If you or someone you know has been arrested for a DC Traffic Offense, call Scrofano Law PC immediately for a full consultation.

Fake ID

To be convicted for Misrepresentation of Age (or having a fake ID) in the District, the government must prove beyond a reasonable doubt that you are under 21 and tried to misrepresent yourself with fraudulent identification and in doing so, you attempted to or did purchase, possess or drink alcohol, or you attempted to gain access to an establishment that had an on-premises retailer’s license, an arena C/X license or a temporary license.

To be convicted for Contributing to the Delinquency of a minor (relating to alcohol or drugs) in Washington, D.C., the government must prove beyond a reasonable doubt that you permitted a minor to possess or consume alcohol or, without a valid prescription, a controlled substance. The government must also prove that you were over 18 and at least 4 years older than the minor. Many times these arrests involve older friends, parents and at times even teachers. Any arrest is serious and can be highly embarrassing as they tend to receive local media attention.

These are relatively easy elements for the government to prove considering most people are caught in the act. Therefore, the outcome of your case is largely dependent on how many times you have been in trouble for the same crime.

If you are convicted for Misrepresentation of Age or Contributing to the Delinquency of a Minor, there is a possibility that you could go to jail and/or have to pay a fine.

For first time Misrepresentation of Age offenders, you face a criminal misdemeanor conviction and a sentence up to a $300.00 fine and the suspension of your driving privileges in Washington, D.C. for 90 consecutive days. This penalty increases on any additional arrests related to Misrepresentation of Age. For first time Contributing to the Delinquency of Minors offenders, the penalties are up to 6 months in jail and/or $1000 in fines. If you are facing a 2nd or 3rd offense you are facing felony charges and lengthy jail sentences.

Misrepresentation of Age Conviction—yes, unfortunately your license can be suspended from 90 consecutive days up to 1 year, depending on whether it’s a first offense or not. However, a Washington, D.C. attorney can assist you in reinstating your license once your suspension period has ended.

Contribution to the Delinquency of a Minor—Generally, No.

For many first offenders, the government is more willing to offer you a Deferred Prosecution Agreement (DPA). A DPA allows the government to essentially punish you for the crime without a conviction going on your record. For underage drinking offenses, the government will usually offer that if you perform 16 hours of community service hours and pay a fine, it will dismiss the charge upon completion. This deal has many advantages for those facing underage drinking charges. Whether or not you should take this deal, however, would depend in large part on the facts of your case. In order to know whether you accept any deal you must consult with a District of Columbia Criminal defense attorney. In addition, a skilled attorney can assist you in selecting a community service program that will work around your lifestyle and schedule.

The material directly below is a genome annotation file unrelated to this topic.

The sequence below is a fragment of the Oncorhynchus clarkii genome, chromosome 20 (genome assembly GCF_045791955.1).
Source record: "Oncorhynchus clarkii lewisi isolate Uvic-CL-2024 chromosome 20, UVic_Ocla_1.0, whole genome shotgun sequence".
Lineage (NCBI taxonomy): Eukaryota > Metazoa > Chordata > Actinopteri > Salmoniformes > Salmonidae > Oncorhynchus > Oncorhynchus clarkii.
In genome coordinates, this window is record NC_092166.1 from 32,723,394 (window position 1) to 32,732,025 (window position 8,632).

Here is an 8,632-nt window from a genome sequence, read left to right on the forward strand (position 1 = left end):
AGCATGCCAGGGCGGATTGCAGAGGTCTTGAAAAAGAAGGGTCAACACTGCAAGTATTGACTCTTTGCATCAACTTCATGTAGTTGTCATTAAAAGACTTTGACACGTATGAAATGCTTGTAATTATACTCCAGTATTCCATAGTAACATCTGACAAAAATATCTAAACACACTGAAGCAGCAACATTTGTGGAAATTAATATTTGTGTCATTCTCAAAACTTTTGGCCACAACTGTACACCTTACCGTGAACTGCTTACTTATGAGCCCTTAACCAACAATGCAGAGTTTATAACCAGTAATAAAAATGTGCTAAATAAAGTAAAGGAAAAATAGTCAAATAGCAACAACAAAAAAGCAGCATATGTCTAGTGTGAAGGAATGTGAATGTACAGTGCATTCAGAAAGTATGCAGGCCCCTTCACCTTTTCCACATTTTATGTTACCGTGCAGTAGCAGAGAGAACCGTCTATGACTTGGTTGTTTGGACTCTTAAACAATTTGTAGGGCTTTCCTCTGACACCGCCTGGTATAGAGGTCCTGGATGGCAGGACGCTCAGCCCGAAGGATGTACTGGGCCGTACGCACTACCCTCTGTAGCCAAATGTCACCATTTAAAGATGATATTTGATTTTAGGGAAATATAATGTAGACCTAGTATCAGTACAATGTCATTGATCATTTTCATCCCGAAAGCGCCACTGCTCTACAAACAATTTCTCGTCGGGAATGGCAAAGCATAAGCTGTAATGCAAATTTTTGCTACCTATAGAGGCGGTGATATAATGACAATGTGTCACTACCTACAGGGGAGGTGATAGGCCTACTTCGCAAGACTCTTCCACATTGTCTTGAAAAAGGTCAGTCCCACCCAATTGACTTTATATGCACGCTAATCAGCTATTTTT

First time Misrepresentation of Age Offenders, who are not convicted, are eligible to have their arrest record sealed 6 months after their case is dismissed. Unfortunately, those who are arrested for Contributing to the Delinquency of a Minor, and are not convicted, must wait 2 years instead of 6 months, unless filing for Actual Innocence. In the unfortunate event that you are convicted of either offense, the waiting period is substantially longer—8 years.

When faced with an arrest for charges related to Misrepresentation of Age or Contribution to the Delinquency of a Minor, it is essential that you hire an experienced Washington D.C. criminal defense attorney who will answer any questions you undoubtedly have. At Scrofano Law PC, you will find you knowledgeable attorneys who will provide you answers for all of your questions and concerns. We understand how stressful any arrest can be and as a result we pride ourselves in making our attorneys available for consults whenever needed.